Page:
Timber Point: Rachel Carson NWR. 10/06/14

Looking at Timber Point from the end of Granite Point Road

Looking at Timber Point from the end of Granite Point Road

It is always wonderful to discover a new place here in Southern Maine to explore, especially as access to public lands is limited in this well developed corner of New England.

A birding couple I met on the beach on Saturday told me about Timber Point and Timber Island trail at Rachel Carson National Wildlife Refuge. They were up for the day from Massachusetts, chasing eBird reports of birds of interest. I live practically next door to Rachel Carson Headquarters, and I had never heard of Timber Point or Timber Island. A little research turned up the facts. It is a new trail and a new property for the NWR system, acquired after a locally organized fund-raising drive that covered the $2 million plus purchase price. It is a point of rocky upland and mixed forest extending out along the ocean side of the Little River across from Goose Rocks Beach and south of Fortunes Rocks. At low tide you can walk out to Timber Island. Local volunteers, along with the Civilian and Youth Construction Corps, built trails and boardwalks as needed and one raised deck overlook, and installed a Tide Clock near the head of the passage to the Island. It is altogether a wonderful spot and one that I will add to my regular round of photoprowls. It was dead high tide when I was there yesterday of course, but I plan to get back there the first sunny day we have at low tide.

All images are with the Sony HX400V. Landscapes are in-camera HDR.

Timber Island from the tip of Timber Point

Timber Island from the tip of Timber Point

There were lots of the typical birds of the Maine fall: Gulls and Cormorants in the water, Yellow-rumped Warblers, White-crowned Sparrow, Song Sparrows, Lincoln’s Sparrow, Brown Tree-creeper, Rufus-sided Towhee, Blue Jays, etc. in the trees and marsh…most of which stayed well out of camera range. :) I did manage a few shots. The Brown Creeper was the first I have seen in Southern Maine in at least 10 years.

There were, seemingly, hundreds of chipmunks busy gathering acorns.

I counted 5 species of butterfly: Cabbage White, Clouded Sulfur, Red Admiral, Painted Lady, and Monarch. I was able to photograph all but the Monarch, which came flying across the marsh from the ocean side, down the road a ways to the first opening to the River side, and on out over the water again.

You walk down a shaded lane…the old road to the classic “Rustic” Maine hotel that occupied the point. The building is still there, now owned by the National Wildlife Service, but it is in need of major renovation. Its fate is uncertain, and it is currently out-of-bounds to the visiting public. Along the ocean side of the Lane is an extensive cattail marsh, home, I am sure, to many birds. The lane leads to a patch of rocky upland and a mixed hardwood forest (Timber Point), Then out into narrow meadows along the shore at the tip of the point. From here you have excellent views of the mouth of the Little River, Goose Rocks Beach across the water, Timber Island, and the open ocean beyond.

Cormorant taking flight off Timber Point

Cormorant taking flight off Timber Point

Friday morning is looking good for return trip and a walk out to the island. Look for an update sometime after that. And I am sure these are only the first of many visits to Timber Point and Timber Island in the future.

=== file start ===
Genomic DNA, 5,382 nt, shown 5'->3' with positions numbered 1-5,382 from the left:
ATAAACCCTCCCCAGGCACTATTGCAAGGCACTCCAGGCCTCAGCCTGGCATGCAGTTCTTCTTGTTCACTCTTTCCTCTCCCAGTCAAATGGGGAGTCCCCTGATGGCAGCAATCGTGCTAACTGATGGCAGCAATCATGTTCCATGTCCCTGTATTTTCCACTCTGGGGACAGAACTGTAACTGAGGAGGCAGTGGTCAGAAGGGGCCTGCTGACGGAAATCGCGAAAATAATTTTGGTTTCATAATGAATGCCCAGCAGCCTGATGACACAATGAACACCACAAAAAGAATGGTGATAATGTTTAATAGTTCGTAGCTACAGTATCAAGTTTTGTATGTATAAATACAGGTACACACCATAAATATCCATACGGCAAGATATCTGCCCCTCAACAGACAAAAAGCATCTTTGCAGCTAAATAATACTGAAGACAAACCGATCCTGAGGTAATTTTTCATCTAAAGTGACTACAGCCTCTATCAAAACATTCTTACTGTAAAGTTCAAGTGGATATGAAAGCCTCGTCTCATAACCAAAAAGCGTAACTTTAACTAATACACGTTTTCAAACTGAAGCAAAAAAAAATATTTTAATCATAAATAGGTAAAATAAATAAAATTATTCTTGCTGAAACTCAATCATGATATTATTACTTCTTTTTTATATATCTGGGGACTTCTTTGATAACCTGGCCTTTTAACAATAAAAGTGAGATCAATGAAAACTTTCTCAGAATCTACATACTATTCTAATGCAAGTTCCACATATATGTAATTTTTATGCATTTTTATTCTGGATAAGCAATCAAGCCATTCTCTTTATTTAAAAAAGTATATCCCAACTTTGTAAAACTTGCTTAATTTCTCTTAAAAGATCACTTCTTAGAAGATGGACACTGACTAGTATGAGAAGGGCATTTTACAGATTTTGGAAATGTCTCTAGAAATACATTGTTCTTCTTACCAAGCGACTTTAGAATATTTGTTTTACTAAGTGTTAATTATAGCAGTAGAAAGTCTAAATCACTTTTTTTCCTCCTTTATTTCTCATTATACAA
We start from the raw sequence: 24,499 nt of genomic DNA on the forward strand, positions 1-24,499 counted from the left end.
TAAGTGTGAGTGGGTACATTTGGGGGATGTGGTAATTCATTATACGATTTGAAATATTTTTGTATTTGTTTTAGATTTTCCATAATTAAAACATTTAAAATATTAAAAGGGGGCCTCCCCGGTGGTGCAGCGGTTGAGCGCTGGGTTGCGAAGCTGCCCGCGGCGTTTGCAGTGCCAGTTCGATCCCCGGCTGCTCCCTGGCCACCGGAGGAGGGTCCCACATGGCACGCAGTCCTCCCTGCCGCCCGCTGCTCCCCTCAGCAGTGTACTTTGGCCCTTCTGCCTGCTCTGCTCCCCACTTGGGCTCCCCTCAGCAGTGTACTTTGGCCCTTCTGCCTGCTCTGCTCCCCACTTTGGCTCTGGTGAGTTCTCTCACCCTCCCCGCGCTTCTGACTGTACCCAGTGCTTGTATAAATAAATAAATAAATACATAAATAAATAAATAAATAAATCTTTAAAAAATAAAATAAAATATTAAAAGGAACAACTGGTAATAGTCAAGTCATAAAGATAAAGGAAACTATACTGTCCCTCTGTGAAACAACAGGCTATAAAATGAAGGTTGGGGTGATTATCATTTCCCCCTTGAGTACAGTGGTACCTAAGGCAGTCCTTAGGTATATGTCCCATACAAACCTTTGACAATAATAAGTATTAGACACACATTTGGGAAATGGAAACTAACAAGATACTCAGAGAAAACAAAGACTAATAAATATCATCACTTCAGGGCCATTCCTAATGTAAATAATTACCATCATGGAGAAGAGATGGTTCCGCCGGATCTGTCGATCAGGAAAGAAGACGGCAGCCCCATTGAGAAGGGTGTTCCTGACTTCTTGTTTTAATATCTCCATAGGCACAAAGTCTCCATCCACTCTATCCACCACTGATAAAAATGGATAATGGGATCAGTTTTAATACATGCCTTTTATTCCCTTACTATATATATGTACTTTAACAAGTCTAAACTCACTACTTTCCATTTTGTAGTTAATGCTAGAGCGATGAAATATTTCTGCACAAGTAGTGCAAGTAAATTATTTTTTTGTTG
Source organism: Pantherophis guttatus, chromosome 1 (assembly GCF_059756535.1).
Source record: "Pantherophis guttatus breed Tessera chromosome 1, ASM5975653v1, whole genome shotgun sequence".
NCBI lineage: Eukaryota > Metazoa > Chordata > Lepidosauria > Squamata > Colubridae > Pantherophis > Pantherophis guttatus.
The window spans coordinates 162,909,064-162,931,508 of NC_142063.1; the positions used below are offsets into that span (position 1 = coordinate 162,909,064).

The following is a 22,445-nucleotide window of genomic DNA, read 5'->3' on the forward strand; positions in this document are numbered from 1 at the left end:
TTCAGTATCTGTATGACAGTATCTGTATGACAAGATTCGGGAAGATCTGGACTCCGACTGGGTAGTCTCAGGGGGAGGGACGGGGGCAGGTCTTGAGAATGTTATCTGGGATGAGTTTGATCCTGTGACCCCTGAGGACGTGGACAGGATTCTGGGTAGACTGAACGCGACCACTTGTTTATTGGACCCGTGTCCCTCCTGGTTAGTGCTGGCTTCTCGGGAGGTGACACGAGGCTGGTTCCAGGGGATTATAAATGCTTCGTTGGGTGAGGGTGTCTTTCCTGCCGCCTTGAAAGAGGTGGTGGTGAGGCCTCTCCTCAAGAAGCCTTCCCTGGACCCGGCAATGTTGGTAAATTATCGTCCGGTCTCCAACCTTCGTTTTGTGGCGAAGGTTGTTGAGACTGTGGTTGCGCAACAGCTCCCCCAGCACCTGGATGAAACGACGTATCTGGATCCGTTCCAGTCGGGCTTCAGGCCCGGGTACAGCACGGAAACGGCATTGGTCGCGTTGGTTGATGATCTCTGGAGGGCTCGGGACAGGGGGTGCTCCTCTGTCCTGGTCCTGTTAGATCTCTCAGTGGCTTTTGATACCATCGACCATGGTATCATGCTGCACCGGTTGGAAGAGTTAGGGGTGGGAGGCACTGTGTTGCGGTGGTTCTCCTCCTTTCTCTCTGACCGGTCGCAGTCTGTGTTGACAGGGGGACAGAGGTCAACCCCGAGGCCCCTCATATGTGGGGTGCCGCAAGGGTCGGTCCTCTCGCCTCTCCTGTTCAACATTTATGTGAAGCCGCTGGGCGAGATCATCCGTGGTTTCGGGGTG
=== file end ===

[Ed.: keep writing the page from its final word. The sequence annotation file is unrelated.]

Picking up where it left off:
September Skies: Kennebunk/port Coast

Beach at the mouth of the Mousam River. Sony HX400V in-camera HDR

Beach at the mouth of the Mousam River. Sony HX400V in-camera HDR.

It was one of those perfect September days (just, it was the 3rd) on the coast of Maine. I started the day with a photoprowl to the beach and the Kennebunk Bridle Path along the Mousam River on my bike. I did a lot of processing when I got home, but it was too nice a day to stay in front of the computer, and I back out, up along the coast from Strawberry Island to Cape Arundel and the Bush Estate, on my scooter. On both photoprowls I was carrying the Sony HX400V.

The beach and the sky above it were amazing. The horizon was at its maximum and perfectly clear. High clouds were coming in from the west and piling out over the sea. I used the flip out LCD on the Sony for a variety of low angle shots, and took a few sweep panoramas. These (except for the panorama) are all in-camera HDR shots from the Sony. All are processed for HDR effect in Lightroom.

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Around the corner from the sea, along the course of the Mousam, looking inland was just as spectacular and the sky over Back Creek Marsh and the road to the beach was something special.

 

As I walked along the back side of the dunes, between the dunes and Back Creek, hundreds of dragonflies came up over the dune, coming in off the sea around Great Head Point into a stiff breeze. They were mostly Green Darners, with a few Wandering Gliders and maybe one or two Black Saddlebags. I put the camera in Sports mode and tried for some flight shots. There were also a whole group of Cabbage White Butterflies feeding on the Moth Mullen on the dune. As I was shooting a single butterfly on the flowers, a second did a perfect photo bomb! The butterflies are at the full 1200 equivalent field of view of the zoom on the HX400V, the dragonfly is at about 600mm and cropped.

I continued on my bike to the Kennebunk Bridle Path, which runs along the course of the Mousam River on the other side from the beach. It passes through forest and marsh all the way back to Kennebunk. There is what I call a water meadow on the other side of the path from the river, not far in, where a tidal brook enters the Mousam. The meadow/marsh is always beautiful, in every season, especially with an interesting sky above it. I took some more in-camera HDR shots, and tried both horizontal and vertical sweep panoramas. The horizontal panorama is shot with the camera in portrait orientation for the tall/wide effect. The vertical panorama is difficult to view on your average screen. Click on it to open it in a new window. Click again to expand it to full size if you want to study the detail.